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Stunting spatial pattern in Rwanda

Student:Vestine Uwiringiyimana
Timeline:June 2014 - 11 June 2018

Stunting or impaired linear growth is still a significant public health problem in most of the developing countries. Stunting occurs when a child is not growing in length or height in accordance with his or her potential. Globally, 22% of children less than five years are stunted. In Africa, the East-Africa and the Middle Africa regions have the highest stunting levels, of 36.7% and 32.5% respectively. Rwanda particularly faces unacceptable levels of stunting with 38% of children less than five years stunted. According to the thresholds of stunting a population set by the World Health Organization, a prevalence of more than 30% is considered very high. Stunting is a significant problem affecting countries’ economic and social productivity, mainly because of its effects during the first two years of life, are mostly irreversible during adulthood. Stunting affects severely cognitive development, health and adult economic development. Geographically, stunting prevalence varies spatially and temporally on a national and regional scale. Figure 1 shows the distribution of stunting per district in Rwanda in 2015.

Figure 1. Stunting prevalence (%) per district in Rwanda in 2015 (based on DHS, 2015)

In this research, the different determinants of stunting in Rwanda are evaluated following the 2013 World Health Organization (WHO) conceptual framework (Stewart et al., 2013). The framework shows how stunting is a multifactorial problem, developing from causes such as poor household and family factors, inadequate complementary feeding, inadequate breastfeeding practices and infection. The proximal causes of stunting are on their turn embedded in contextual factors that are the community and societal factors; all of which need to be adequately addressed to see lasting improvement in the stunting problem.

Although the Rwandan government has implemented different strategies to tackle the problem of chronic malnutrition, in some districts, the high level of stunting and its spatial variation remains unexplained. By analysing the current stunting situation in Rwanda, different research gaps are identified. On the one hand, most of the existing evidence comes from national surveys, done either by the government or government partners. Thus, there is a substantial need for localised and independent case-studies to fill in the research gap, understand the drivers of stunting at a local level and also on the national. On the other hand, among the determinants of stunting, we identified two main factors that have not yet been researched on in Rwanda yet the evidence shows that they influence the outcome of stunting in a population. These factors are dietary zinc intake and mycotoxins exposure in children with less than two years. Researching on these factors and the impact that the environment has on them, we believe will shed light on unexplained stunting levels in Rwanda. Environmental factors will be considered because of their known influence on food availability, dietary quality and safety. Also, the examination of the stunting spatial pattern will be conducted on a national level, to understand its drivers and determine the extent of the unexplainable variance of stunting.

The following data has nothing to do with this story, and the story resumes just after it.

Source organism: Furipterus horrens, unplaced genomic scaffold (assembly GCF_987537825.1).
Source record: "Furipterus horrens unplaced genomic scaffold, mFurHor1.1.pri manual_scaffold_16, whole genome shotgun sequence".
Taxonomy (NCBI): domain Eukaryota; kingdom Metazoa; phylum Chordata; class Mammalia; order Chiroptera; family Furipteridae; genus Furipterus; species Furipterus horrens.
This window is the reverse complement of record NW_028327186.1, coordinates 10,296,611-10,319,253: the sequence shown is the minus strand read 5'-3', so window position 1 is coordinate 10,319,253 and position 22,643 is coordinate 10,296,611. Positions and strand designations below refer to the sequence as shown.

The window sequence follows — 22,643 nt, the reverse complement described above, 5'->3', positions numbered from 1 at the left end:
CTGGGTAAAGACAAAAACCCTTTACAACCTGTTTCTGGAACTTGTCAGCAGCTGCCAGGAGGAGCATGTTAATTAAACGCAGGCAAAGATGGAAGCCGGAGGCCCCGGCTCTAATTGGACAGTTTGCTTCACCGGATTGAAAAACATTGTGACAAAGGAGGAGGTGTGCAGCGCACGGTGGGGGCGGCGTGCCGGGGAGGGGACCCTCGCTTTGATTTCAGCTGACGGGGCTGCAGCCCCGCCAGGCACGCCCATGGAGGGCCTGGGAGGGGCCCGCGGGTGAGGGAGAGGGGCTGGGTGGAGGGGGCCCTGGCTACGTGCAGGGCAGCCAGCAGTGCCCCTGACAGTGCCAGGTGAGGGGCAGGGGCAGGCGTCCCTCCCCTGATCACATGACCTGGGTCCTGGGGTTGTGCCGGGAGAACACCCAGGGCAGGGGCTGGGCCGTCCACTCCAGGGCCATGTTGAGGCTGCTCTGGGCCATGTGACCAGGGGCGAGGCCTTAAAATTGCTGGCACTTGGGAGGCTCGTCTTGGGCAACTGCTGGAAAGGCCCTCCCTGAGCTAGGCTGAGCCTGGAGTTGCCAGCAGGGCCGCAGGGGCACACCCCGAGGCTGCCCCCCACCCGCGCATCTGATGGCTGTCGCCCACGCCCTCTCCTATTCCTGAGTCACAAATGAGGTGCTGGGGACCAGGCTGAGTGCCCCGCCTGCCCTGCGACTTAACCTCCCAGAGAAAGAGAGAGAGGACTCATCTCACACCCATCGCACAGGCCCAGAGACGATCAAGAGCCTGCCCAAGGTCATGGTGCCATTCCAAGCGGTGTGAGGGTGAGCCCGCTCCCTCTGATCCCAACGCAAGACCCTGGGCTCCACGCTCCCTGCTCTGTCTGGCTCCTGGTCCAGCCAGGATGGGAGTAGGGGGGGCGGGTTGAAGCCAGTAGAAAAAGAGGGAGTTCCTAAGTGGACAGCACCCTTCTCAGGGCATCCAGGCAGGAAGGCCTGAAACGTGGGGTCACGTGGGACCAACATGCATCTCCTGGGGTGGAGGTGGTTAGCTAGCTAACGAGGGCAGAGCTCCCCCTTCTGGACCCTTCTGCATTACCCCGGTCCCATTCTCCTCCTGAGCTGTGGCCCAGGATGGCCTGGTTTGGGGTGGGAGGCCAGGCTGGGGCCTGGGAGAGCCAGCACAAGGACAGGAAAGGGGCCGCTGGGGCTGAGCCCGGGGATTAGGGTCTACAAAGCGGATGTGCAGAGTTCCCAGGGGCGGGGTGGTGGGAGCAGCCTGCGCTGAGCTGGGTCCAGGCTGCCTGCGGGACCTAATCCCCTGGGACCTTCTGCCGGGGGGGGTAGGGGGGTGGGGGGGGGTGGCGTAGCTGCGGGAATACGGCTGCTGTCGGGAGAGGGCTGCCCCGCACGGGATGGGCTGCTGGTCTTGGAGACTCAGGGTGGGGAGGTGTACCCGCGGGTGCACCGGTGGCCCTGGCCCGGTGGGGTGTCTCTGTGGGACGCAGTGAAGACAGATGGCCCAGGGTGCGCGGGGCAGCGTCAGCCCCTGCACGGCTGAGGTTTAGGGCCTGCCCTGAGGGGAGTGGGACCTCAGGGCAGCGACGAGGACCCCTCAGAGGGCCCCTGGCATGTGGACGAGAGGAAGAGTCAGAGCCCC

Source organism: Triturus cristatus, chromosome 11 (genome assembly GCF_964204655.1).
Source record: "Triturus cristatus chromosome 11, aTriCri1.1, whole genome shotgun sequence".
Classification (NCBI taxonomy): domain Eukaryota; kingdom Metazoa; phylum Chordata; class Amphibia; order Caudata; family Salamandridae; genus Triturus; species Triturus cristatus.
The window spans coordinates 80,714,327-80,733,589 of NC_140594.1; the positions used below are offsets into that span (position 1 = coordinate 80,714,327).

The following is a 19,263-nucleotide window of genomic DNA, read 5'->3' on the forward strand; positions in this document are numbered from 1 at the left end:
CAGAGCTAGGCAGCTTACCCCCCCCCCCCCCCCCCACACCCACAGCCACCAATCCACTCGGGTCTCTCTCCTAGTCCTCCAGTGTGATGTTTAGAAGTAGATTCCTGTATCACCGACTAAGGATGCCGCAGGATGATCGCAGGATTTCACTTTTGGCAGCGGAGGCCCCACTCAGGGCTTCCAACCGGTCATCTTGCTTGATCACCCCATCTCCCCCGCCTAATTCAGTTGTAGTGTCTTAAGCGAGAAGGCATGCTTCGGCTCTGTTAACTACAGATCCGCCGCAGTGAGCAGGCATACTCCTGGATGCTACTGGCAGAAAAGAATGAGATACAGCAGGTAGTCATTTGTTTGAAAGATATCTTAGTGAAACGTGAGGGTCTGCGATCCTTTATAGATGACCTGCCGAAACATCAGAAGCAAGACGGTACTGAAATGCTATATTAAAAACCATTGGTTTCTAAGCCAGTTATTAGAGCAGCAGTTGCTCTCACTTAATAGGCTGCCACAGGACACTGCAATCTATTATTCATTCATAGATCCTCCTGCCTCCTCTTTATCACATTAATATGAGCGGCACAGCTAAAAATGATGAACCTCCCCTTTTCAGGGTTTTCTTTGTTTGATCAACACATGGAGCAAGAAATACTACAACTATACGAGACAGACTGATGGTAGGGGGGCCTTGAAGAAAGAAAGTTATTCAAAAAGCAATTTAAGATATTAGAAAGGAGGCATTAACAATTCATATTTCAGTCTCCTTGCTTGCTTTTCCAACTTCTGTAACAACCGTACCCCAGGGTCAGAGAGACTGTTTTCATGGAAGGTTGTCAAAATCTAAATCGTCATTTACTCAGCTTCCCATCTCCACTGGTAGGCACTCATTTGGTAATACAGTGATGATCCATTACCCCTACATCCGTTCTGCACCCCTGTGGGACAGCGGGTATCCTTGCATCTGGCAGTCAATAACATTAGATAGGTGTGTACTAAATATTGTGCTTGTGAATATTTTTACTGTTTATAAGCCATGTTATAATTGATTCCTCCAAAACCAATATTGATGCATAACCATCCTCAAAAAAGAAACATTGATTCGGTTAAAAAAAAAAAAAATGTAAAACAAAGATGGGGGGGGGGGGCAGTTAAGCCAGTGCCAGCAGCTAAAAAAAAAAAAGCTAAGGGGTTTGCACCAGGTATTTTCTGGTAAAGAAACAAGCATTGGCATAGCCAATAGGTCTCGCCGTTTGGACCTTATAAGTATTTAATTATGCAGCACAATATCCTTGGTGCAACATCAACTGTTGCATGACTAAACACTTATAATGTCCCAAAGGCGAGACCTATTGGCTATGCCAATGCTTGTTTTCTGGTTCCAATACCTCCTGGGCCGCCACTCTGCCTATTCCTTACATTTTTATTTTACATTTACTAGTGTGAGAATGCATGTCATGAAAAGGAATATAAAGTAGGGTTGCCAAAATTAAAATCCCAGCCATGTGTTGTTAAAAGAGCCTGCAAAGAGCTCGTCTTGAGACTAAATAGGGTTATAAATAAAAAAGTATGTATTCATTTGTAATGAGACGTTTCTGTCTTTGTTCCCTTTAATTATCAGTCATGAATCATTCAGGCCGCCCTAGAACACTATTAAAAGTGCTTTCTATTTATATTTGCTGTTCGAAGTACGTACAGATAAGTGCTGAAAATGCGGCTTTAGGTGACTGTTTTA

The conceptual framework of this research adapted from the WHO framework on stunting is summarised in figure 2. Environmental factors, together with household factors, are at the base of the framework as contextual factors associated with stunting. From contextual factors, there are proximal factors grouped under the child and maternal factors, and the complementary feeding practices. The usual child and maternal factors, known to be drivers of stunting, are taken into account to study the influence of poor complementary diet quality in terms of inadequate dietary zinc intake and consumption of unsafe foods that lead to mycotoxins exposure.

Figure 2. Conceptual framework of the PhD research

Therefore, the overall aim of this research is to examine the spatial pattern of stunting in Rwanda by studying its determinants on a local and national scale through the examination of dietary intake, mycotoxins exposure and the overall effect of spatially explicit environmental factors. Specifically, the objectives of the research are:

This research addresses stunting problem not only through the nutrition lenses but also through geographical lenses, thus the use of geographic information system. We believe that bringing together these two fields will result in more understanding of the stunting problem the Rwandan society faces and thus result in better-informed policy recommendations.

Meet the team

V. Uwiringiyimana (Vestine)
Graduate Student A. Veldkamp (Tom)
dr. S. Amer (Sherif)
Research theme
People, Land and Urban Systems

In PLUS research, people are our focus. Everyone is included, from societal thought-leaders, to government policy makers, to high-level civil society advocates – through to entrepreneurs and citizens, including the disenfranchised. These people are our collaborators, our participants, our beneficiaries, our users. PLUS focuses on understanding the spatial information needs of society and responding to those needs in responsible ways – as tools, as systems, as infrastructure, or as ways of thinking. Our work sits at the nexus of urbanization, land tenure, governance, climate change, and transportation – and the grand challenges of sustainability and social equity in the age of the anthropocene.

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